Artists build house where it rains inside

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Nicolai Lorenzen photo

Australian art/design collective The Glue Society built a house where it rains inside. Continuously. It reminds me of San Francisco's kitsch equivalent, The Tonga Room tiki bar in which there are regularly-scheduled rainstorms over the artificial lagoon. More photos over at Hi-Fructose. The Glue Society's "I Wish You Hadn't Asked"



    1. Amen. Any place where the drinks come in giant bowls with community straws is a treasure.

  1. They could’ve just rented my apt. in Brooklyn. I’m moving out because it rains inside.

  2. In college, we just called it home.

    Although in our case, the rain paradoxically came in on the second floor, but not the third. But then again, the dead, frozen raccoon carcass also fell out from between the second and third floors, so it sort of all makes sense.

  3. They built a house, to let it rot. Because yanno, it wouldn’t have benefited some homeless person. I’m all for art but waste doesn’t sit well.

  4. Nah you wouldn’t get much mold. At least not in areas where it’s continually getting wet.

    Depending on what they made it out of it’ll probably last the month, but either way you are going to have to destroy it.

    -I wonder if it has water reclaim capabilities? That seems even more wasteful.

  5. Up North on our Native reserves, this is nothing new. In fact, in some houses, you can actually take a dump in the corner and no one minds.

    Not joking, 4 solid walls and a sheet of plastic is a far, far better deal than what they’ve got now.

  6. The pic of the TP roll begs to differ with you. The inside of the furniture, the underside upholstered furniture and the bottom of the rugs will be absolute havens of nasty. I’m most flabbergasted that people are walking through this place *without* shoes.

    *shivers with moldy heebie jeebies*

  7. that’s about as useful and artistic as cosmetically-applied whiteheads (but who knows where body alteration will go with the youth of tomorrow)

  8. I used to own an old home that had a stone foundation and an unfinished basement. I frequently got stressed-out at the site of dampness in the corners of the basement after several days of heavy rain (even though it is common for old houses like that). The photos of the rain house got my heart beating a little faster, just like old times.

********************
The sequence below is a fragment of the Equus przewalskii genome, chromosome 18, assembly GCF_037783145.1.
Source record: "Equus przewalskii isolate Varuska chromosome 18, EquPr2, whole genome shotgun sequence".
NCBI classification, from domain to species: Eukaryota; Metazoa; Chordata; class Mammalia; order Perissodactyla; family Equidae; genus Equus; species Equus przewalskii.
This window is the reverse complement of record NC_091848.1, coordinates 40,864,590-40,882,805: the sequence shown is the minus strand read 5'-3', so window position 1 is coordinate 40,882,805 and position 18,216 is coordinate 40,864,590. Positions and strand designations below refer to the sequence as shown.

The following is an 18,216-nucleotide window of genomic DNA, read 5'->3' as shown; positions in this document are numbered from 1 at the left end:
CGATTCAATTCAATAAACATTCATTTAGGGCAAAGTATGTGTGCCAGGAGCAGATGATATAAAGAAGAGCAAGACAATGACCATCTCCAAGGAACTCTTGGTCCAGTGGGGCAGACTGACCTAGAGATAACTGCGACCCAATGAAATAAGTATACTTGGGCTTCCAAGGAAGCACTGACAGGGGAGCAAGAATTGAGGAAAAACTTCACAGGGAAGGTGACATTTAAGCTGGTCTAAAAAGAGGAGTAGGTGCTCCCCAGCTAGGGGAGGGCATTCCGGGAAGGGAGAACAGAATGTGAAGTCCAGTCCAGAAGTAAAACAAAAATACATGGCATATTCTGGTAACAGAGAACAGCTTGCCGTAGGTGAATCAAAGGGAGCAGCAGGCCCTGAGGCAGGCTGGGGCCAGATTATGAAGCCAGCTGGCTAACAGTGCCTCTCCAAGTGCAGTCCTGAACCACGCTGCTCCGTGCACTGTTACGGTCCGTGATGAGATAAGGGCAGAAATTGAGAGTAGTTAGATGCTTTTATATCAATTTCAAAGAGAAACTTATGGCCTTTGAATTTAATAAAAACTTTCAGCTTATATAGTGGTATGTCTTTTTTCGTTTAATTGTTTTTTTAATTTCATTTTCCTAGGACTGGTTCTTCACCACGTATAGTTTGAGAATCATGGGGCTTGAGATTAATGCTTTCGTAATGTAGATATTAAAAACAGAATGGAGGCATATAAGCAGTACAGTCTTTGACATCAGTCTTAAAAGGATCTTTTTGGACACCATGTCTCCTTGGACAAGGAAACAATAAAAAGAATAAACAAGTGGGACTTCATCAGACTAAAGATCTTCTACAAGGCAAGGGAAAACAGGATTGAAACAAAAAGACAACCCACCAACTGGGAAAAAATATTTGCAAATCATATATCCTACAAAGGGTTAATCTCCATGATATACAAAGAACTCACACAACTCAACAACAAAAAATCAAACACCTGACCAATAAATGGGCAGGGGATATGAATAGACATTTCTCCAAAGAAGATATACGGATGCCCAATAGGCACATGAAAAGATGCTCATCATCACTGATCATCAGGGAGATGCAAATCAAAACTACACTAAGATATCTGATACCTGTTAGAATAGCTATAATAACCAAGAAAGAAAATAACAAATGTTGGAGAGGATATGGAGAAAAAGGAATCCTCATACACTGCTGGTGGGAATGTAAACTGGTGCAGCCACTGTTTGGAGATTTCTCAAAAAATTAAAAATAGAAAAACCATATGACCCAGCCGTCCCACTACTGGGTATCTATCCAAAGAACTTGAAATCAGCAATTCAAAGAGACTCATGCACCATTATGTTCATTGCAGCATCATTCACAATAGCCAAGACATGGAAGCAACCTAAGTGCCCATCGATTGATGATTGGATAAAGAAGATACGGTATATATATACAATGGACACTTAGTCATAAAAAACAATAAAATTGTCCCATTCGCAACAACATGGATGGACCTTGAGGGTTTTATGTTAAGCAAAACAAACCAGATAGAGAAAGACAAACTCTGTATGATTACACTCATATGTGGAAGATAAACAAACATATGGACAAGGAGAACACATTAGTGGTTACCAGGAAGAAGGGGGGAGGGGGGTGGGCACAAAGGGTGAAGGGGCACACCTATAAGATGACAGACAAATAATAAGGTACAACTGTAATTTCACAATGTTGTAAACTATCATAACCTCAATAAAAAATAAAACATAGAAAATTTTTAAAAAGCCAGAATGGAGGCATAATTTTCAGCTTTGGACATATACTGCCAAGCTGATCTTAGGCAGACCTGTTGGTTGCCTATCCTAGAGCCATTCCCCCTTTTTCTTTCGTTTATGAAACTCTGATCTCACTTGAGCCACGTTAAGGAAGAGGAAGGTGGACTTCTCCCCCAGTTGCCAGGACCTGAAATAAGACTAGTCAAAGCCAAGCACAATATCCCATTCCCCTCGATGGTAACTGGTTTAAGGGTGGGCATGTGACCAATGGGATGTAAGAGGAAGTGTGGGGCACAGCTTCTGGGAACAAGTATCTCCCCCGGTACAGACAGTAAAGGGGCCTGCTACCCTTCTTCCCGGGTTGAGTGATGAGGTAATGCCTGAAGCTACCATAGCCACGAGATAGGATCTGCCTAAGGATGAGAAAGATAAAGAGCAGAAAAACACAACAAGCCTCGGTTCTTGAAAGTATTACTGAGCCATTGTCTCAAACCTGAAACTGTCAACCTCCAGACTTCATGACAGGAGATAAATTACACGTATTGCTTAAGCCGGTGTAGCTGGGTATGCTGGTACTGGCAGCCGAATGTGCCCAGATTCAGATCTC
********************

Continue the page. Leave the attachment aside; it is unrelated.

9. It reminds me of most of the places that I lived in SF. At least water from the ceiling is better than raccoon pee.

  10. Man, change the context and people get all pissy and moany about the stupidest stuff. If the exact same materials and resources were put into a non-house-shaped piece of art, would you be complaining the same? Then don’t complain about this. Sigh.

    1. Current estimate for the cost of the marble to carve Michaelangelo’s David is in excess of $30,000. That doesn’t even take into account the number of useful tools he could have carved in the amount of time take to create this waste of time and material.

    2. Man, change the context and people get all pissy and moany about the stupidest stuff.

      They’re just concern trolling, probably blowing off steam so they don’t go postal at work. Best not to feed them. Remember, if their misery colonizes you, they’re memetic disease wins.

  11. Do they serve Raintinis at the Tonga room?

    I wonder if they built houses like these in Seattle, would it upset the time-space continuum sufficiently such that it would STOP raining OUTSIDE?

  12. For another positive rainy experience in SF, go to the tea house in the Japanese Tea Garden when it’s pouring. You’ll be the only customer, and you can sit and drink tea and watch the rain. Also great for sketching.

  13. Next up, a house that is always too cold or too hot, a house infested with malaria-laden mosquitoes, and a house containing numerous hungry carnivorous predators.

    An interesting art project would be an opulent mansion where each room is an excellent example of indoor living, save one ever-present and overwhelming example of an outdoor element that is a reason we create indoor spaces.

    An icy room, a sweltering room, a room full of thorns and burrs, a room of snakes, spiders and rodents, etc.

  14. Pfft, Sydney busses have been raining on the inside for years. I’ve had at least half a dozen bus trips where I’ve resorted to putting up my umbrella inside. Yes, seriously.

    1. At one time, there were some New York commuter trains that rained on the inside. A few inches of water would accumulate inside the train and slosh around on the floor, so you had to wait for the train to go around a corner (thus tilting and clearing the aisle of water) to walk to/from your seat. Once there you would put your feet up to stay dry.

      Now, THAT would be art.

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